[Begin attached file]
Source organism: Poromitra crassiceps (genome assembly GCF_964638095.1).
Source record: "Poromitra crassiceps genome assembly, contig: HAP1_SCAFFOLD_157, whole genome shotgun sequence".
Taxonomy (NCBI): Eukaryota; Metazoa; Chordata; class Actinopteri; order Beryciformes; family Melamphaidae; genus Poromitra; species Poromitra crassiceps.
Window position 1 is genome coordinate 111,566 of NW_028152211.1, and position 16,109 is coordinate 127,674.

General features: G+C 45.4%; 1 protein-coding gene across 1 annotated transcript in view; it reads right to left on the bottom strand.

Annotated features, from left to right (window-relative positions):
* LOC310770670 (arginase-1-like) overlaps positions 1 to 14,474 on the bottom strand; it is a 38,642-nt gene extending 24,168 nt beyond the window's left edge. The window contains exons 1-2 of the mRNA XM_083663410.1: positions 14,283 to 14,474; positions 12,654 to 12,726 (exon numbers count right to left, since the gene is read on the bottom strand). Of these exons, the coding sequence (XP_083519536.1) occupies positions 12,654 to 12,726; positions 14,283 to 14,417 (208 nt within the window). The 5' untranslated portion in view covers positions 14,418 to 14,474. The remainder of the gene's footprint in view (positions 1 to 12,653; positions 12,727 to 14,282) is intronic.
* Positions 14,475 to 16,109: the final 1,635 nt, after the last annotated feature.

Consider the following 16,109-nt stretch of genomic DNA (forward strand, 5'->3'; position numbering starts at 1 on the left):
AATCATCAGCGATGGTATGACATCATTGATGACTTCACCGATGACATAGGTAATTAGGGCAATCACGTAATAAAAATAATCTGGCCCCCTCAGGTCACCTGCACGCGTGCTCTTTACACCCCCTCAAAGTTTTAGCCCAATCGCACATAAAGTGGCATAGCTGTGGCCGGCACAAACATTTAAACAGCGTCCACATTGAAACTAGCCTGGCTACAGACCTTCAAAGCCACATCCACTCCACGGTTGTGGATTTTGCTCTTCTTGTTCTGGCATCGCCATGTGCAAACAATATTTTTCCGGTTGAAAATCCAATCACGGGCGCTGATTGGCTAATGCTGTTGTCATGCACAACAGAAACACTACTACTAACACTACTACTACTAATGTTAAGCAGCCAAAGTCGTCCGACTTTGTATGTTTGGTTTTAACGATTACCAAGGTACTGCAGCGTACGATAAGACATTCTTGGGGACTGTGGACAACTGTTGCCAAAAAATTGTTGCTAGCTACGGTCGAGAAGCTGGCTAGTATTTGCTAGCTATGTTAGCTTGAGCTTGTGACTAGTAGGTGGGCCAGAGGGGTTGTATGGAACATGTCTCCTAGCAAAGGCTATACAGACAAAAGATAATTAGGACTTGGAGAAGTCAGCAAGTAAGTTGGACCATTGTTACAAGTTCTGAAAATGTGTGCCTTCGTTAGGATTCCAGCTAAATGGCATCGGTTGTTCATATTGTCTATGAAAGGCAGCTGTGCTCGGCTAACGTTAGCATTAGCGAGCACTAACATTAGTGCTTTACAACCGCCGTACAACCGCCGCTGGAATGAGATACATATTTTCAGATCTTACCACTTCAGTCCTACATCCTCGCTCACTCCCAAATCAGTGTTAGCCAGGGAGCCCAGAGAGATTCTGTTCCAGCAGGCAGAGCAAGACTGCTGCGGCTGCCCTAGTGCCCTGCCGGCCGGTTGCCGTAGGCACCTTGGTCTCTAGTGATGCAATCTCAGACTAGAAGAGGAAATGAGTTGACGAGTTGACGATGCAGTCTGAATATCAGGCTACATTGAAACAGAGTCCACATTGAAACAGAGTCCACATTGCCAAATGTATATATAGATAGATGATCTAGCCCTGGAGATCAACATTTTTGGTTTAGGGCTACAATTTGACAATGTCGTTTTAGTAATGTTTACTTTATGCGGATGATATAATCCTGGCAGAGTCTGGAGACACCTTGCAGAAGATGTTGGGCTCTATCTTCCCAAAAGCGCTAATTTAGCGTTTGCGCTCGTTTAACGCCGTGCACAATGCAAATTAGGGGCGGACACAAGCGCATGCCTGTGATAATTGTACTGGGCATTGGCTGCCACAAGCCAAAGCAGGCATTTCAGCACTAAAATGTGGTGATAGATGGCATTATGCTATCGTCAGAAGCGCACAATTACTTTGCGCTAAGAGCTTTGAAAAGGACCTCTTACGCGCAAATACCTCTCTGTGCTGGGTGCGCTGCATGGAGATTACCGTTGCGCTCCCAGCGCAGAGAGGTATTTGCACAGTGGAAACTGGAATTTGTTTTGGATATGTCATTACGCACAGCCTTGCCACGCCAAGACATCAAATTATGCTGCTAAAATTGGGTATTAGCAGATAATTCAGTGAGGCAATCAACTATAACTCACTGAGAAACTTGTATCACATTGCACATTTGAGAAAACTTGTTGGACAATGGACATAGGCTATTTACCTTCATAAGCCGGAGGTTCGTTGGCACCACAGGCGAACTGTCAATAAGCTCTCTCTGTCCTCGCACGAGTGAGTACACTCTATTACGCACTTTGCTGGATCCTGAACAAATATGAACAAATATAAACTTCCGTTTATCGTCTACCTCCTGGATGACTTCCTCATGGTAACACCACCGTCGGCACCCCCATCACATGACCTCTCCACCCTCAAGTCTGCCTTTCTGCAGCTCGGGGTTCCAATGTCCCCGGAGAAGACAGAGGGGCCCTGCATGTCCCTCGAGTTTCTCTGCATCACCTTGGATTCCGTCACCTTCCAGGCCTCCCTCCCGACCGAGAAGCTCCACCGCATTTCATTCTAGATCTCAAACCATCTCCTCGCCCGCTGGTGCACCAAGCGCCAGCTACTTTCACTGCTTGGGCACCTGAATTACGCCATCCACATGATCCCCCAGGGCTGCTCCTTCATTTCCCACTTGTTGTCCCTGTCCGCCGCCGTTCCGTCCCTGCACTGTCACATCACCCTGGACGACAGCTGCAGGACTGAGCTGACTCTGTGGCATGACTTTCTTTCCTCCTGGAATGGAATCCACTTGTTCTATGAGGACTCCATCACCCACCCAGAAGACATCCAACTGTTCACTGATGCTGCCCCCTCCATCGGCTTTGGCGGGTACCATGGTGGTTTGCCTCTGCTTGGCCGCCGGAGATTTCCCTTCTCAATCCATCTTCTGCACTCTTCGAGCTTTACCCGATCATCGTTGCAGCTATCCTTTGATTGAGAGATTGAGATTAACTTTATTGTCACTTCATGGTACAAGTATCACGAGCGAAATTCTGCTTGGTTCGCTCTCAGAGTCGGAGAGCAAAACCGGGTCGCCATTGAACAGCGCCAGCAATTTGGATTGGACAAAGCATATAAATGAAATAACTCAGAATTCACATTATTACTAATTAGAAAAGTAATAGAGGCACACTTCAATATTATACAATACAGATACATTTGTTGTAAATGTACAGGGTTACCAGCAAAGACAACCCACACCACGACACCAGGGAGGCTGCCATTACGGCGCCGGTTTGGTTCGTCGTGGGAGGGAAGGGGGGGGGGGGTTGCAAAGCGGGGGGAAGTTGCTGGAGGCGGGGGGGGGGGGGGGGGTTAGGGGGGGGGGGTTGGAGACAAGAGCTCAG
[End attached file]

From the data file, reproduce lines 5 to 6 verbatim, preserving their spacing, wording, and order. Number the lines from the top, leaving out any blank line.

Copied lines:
General features: G+C 45.4%; 1 protein-coding gene across 1 annotated transcript in view; it reads right to left on the bottom strand.

Annotated features, from left to right (window-relative positions):